1. I understand what you’re saying. I definitely take your word that products are good – you are trustworthy and your work is a good advertisement in itself. So I do believe you should be compensated somehow. I’m curious though why you won’t consider affiliate programs. I know it started out kind of sleezy, but it’s getting a much better reputation lately. At the risk of you thinking this is an insult – you’d be the perfect affiliate. And I mean that in the nicest possible way!

  2. Thanks Deb.

    …you are trustworthy and your work is a good advertisement in itself.

    That means a lot to me :)

    Affiliate links only work for goods that can be purchased online which is most these days but if you are like me you still make runs out to your local art store to actually feel the paper and test the pens before purchasing. And when the latter happens the affiliate makes no money on person’s purchase but the company gets advertised still.

  3. Ah Jess, the truth is that the online advertising industry has already become savvy of what you describe. My past two employers had staff who’s sole responsibility was to post Tweets and comments on bulletin boards promoting their products. There was great care taken to make the post as discreet and genuine as possible so as to not alert the other users what the posters agenda was motivated by. Is subtle marketing that takes time to build, is difficult to measure but is certainly considered of value.

    Perhaps you’re not seeing an import point on this issue. Your endorsement of a product is especially valuable because it isn’t the result of sponsorship. If you were sponsored you would immediately become suspect, your credibility would be in question and I dare say your integrity compromised. From a very rudimentary economics point of view – you paid good money, they delivered a good product, the end result is beautiful artwork. Why pervert the exchange with some underlying endorsement scheme.

    I think you know better than anyone that for most this Internet thingy is a tool not a business. The Internet helps you reach people that would be impossible without “the web”. I dare say your business would not be possible without it. You create worth through your artwork not by claiming to use some product. Stay focused, remember your worth and know that those who genuinely care really appreciate and support what you’re doing.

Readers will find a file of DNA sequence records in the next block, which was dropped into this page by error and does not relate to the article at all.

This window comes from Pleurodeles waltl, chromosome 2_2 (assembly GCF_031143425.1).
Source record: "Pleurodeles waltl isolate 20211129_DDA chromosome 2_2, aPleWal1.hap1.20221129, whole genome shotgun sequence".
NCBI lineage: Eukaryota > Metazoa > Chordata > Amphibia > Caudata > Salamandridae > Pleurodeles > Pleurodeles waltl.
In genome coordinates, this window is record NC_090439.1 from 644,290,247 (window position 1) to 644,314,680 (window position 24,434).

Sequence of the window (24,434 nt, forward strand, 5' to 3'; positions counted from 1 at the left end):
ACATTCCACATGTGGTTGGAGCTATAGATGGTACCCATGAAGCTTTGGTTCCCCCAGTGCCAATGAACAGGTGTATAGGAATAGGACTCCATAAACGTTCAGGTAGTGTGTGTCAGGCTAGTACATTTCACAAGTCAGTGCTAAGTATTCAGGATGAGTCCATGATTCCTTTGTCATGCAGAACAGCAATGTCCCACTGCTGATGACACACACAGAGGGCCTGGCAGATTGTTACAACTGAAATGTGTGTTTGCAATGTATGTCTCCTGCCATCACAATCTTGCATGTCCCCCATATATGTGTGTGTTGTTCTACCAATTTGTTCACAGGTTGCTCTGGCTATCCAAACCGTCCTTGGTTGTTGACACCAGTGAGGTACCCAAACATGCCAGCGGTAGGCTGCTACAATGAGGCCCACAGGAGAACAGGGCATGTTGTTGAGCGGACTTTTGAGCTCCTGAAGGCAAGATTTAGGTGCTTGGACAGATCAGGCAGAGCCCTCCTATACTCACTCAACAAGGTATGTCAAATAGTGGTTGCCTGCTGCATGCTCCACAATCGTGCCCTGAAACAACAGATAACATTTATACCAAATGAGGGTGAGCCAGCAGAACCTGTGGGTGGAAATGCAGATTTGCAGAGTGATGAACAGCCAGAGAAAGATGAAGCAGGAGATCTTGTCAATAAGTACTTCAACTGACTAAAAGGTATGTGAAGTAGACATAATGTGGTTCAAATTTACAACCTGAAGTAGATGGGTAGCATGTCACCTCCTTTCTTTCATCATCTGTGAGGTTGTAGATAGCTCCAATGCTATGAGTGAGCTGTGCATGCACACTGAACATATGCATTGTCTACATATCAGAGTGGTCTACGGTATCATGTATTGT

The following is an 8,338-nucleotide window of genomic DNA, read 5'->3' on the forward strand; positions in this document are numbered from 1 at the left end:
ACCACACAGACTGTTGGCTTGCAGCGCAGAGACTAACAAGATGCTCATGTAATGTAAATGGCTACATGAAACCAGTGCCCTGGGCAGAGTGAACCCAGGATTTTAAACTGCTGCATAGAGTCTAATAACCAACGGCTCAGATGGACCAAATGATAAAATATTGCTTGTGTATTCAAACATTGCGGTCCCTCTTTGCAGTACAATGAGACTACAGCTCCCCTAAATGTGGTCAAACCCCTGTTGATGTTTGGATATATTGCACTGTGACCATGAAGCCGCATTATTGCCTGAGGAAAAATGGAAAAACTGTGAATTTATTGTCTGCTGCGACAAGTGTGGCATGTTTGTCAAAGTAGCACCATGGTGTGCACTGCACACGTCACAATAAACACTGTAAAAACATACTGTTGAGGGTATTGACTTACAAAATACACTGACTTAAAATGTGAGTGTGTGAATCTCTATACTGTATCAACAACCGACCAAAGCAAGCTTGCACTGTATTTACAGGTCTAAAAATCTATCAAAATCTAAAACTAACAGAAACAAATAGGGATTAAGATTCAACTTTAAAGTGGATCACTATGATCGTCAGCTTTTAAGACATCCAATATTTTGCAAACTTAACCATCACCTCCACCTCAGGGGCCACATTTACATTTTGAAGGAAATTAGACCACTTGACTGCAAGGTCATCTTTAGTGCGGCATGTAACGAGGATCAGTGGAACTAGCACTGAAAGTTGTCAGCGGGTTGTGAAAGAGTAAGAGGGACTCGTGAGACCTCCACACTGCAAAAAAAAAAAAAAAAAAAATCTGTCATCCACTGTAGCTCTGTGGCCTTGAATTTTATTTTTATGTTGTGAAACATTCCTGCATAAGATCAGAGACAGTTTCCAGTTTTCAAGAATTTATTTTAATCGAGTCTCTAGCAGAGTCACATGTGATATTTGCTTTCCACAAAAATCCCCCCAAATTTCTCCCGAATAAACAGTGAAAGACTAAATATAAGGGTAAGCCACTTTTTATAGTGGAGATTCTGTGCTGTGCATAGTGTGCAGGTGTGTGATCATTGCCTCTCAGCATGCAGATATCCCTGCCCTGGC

4. Dee, you know how sometimes money worries can overwhelm you? This has been a tuff month for me while I’ll migrate from having Etsy as my main source of art sales income. I’m transitioning into doing more custom work and hope to have my own shop here on my blog open very soon.

    Everything you said radiates, within me. And you are right that the internet is a tool. I was feeling somewhat worthless but hopeful when I wrote this post. I don’t think it wrong to have sponsorship on a blog and do believe there are ways to do it that are both ethical and honest without having the intentions or beliefs of the blogger skewed towards a certain product or service simply becaise they are sponsored by them. However, you could be right to. I will think on it more.

    You are such a dear friend Dee! I love you! I can’t beleive we’ve known each other for over 15 years now! I’ve got the paper cut out and have begun the drawing the illustrations you requested! You’ll get the roughs by the date you requested them for.

  5. I agree with Dee when she says endorsement is valuable when there is no sponsorship. That is certainly true. But I disagree that sponsorship would change how valuable your endorsement would be. Not for everyone anyway. For me the internet is changing the way I think of sponsorship – because I actually get to know people through their blogs, tweets, and whatever else. If someone gains my respect and trust, I will go out of my way to see what they recommend and, if I need something, I will use their affiliate links. It’s my way of supporting them. Just another opinion from the other side of the coin. :)